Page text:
• The feet are far from the heart causing the heart to pump blood longer distance to warm feet.
  • When standing for long periods, blood circulation can slow.
  • It is easy for the feet, even in waterproof boots, to get wet.
  • Tight socks or tight-fitting boots can restrict circulation.

The best prevention for Trench Foot is a good pair of shoes or boots and socks that fit properly. Here are a few dos and don’ts:

  • Do dry, wet feet as soon as possible and put on dry socks.
  • Do dry the inside of boots and shoes.
  • Do seek medical attention as soon as foot problems occur.
  • Do exercise the feet by stamping, stepping back and forth while flexing and wiggling the toes when working out in the cold.
  • Do handle feet gently.
  • Do wash feet carefully using mild soap and water.
  • Do dry and elevate the feet leaving them uncovered and at room temperature.
  • Don’t rub or massage them.
  • Don’t restrict blood circulation by wearing tight socks or lacing shoes too tightly.

With people out and working in the hazardous winter weather, it is important to know what cold weather injuries are, how they occur, how serious they are, first-aid treatment, and what can be done to prevent them. One last point the author would like to highlight is a mnemonic used by the U.S. Army. COLD is a good memory device for the use and care of cold weather clothing and footwear that can be used as the first line of defense against exposure to cold weather.

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Winter Weather Driving Guidelines

If this year is anything like years past there will be more opportunities for employees to be plowing snow, clearing sidewalks, and perhaps, more importantly, providing fire and ambulance services to their communities in inclement weather. The public expects essential services even under extreme weather conditions. This can put a strain on employees and contractors hired to do the work. There are even many locations that depend on volunteer fire and ambulance services. The hazards of driving in extreme weather can be identified and intelligent decisions made as to who will drive under what conditions. This blog post will highlight a rating scheme that includes a risk management matrix in an effort to help protect public employees driving in winter weather.

Road conditions can be rated on a continuum from green or normal driving conditions to black or dangerous. For discussion purposes, it is best to start with a description of the types of road conditions. GREEN road conditions include dry road surfaces, with no ice or snow, visibility greater than 150 feet and a temperature greater than 35° Fahrenheit (F). Most people would describe these driving conditions as normal. These conditions normally won’t cause or contribute to a motor vehicle accident. These conditions normally call for unrestricted vehicle dispatches; however, drivers should be reminded to observe normal precautions and speed limits. Decisions to dispatch vehicles should come from a first line supervisor.

As weather conditions start to impact driving they are usually identified as AMBER. At this point, normal road conditions, temperature, and visibility do not exist. The road surface is wet from rain; or the road surface contains packed snow or slush, usually less than four inches; or the road surface has patches of ice or black ice, or visibility is reduced to between 60 and 150 feet, and the temperature is between 30-35° F. At this point drivers must:

  • Increase driving times
  • Drive 10 miles per hour (MPH) below the posted speed limit to maintain  traction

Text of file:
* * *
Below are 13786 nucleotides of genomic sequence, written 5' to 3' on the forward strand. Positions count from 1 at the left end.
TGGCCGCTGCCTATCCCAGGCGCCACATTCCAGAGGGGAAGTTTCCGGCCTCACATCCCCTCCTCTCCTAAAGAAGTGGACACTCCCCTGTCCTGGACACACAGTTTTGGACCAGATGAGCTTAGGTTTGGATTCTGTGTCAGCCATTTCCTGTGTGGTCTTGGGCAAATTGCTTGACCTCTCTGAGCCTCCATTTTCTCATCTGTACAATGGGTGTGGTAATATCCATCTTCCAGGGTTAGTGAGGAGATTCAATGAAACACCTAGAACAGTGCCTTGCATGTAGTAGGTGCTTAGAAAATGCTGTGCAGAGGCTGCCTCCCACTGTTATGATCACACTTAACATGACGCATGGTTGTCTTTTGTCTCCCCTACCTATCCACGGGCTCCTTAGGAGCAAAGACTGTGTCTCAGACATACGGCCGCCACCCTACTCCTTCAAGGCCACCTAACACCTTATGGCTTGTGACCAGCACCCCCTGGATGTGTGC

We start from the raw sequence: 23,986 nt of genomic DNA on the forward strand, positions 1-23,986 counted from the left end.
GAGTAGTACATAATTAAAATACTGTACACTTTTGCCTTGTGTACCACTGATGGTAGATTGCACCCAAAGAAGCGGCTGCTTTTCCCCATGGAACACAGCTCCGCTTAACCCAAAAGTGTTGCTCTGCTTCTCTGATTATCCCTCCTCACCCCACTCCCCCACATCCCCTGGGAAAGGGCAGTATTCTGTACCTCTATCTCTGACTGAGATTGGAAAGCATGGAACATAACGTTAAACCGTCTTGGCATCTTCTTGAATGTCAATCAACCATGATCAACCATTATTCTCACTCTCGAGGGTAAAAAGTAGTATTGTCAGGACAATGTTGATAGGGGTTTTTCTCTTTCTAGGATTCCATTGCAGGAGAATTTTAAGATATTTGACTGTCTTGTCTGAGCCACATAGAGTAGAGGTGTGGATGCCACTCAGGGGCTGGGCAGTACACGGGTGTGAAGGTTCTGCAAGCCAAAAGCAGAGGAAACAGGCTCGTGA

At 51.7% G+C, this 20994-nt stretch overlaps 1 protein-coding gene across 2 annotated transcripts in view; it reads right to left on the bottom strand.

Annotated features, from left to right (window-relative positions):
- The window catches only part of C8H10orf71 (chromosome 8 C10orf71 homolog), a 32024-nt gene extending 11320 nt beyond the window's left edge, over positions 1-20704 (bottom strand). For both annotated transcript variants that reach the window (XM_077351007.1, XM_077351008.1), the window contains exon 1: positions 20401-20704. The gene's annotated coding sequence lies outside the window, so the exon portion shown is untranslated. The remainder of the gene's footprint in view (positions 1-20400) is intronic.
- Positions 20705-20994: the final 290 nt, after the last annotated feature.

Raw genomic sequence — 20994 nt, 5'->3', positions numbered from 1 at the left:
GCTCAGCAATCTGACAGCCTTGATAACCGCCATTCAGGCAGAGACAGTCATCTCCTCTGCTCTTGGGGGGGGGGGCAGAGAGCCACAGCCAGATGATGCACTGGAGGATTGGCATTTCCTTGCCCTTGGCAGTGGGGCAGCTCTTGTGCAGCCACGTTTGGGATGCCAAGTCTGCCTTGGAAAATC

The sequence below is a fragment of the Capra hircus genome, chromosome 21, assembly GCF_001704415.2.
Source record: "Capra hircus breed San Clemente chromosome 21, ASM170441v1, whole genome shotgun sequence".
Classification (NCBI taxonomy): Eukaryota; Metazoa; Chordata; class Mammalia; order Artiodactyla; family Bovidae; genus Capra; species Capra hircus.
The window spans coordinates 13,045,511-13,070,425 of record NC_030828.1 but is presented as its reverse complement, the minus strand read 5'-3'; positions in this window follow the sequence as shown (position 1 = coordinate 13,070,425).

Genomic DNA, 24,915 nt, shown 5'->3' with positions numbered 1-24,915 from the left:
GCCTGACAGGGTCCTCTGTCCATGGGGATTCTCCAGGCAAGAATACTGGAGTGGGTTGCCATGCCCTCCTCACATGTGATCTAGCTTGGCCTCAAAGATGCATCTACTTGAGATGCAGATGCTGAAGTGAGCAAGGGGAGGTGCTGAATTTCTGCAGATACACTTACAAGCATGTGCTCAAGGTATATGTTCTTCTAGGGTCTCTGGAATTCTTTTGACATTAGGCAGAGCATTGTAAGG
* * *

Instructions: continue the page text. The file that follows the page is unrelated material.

• Increase following distances to allow for safe stopping

Driver experience should be considered when determining whether or not to dispatch vehicles under Amber conditions. The decision to dispatch should be made by the second level supervisor.

As the weather creates worse road conditions the description of RED is more appropriate. At this point water is flooding or snow is drifting across the road surface, or there is sheet ice, or the snow depth is greater than four inches. Visibility is less than 60 feet and the temperature is below 30° F. At this point only mission-essential and emergency-essential vehicle dispatches should be authorized. Driving above 10-15 MPH could cause vehicles to lose traction and safe stopping distances are significantly increased. A risk assessment should be completed before dispatch to determine if the risks of the vehicle trip are worth taking. The decision to dispatch should now be made by a third level supervisor.

If weather conditions continue to get worse and impact the road surfaces the term BLACK is applied. The road surfaces are now heavily flooded or heavy drifting of snow is occurring. There are extremely large areas of sheet ice and the snow might be greater than six inches deep. The visibility is now down to 45 feet and the temperature is below 10° F. At this point the dispatch of vehicles is limited to emergency-essential vehicles (police; fire; ambulance; snow and ice removal (SNAIR) vehicles, and emergency engineering services). Chiefs of appropriate offices (police, fire, medical activity, and public works) should authorize dispatch of vehicles. A risk assessment should be completed before dispatch to identify control measures to reduce risks.

As winters go weather seems to be getting more severe. Now is the time to prepare for this winter’s weather. One area of preparation is identifying who will be allowed to drive vehicles when and under what conditions. The more severe the weather the fewer people should actually be able to drive vehicles. There will always be exceptions for SNAIR, police, fire, and medical services. The public expects essential services even under extreme winter weather conditions and it is up to employees and contractors to get the job done in spite of the strain it places on them. As we look at the road hazards of winter we should not forget about the volunteer fire and ambulance services. This blog post has identified the hazards of driving under extreme winter weather.

Recommendations were also included to help supervisors make informed and intelligent decisions about who will drive under what conditions. This blog post also highlighted a rating scheme that included a risk management matrix in an effort to help protect employees.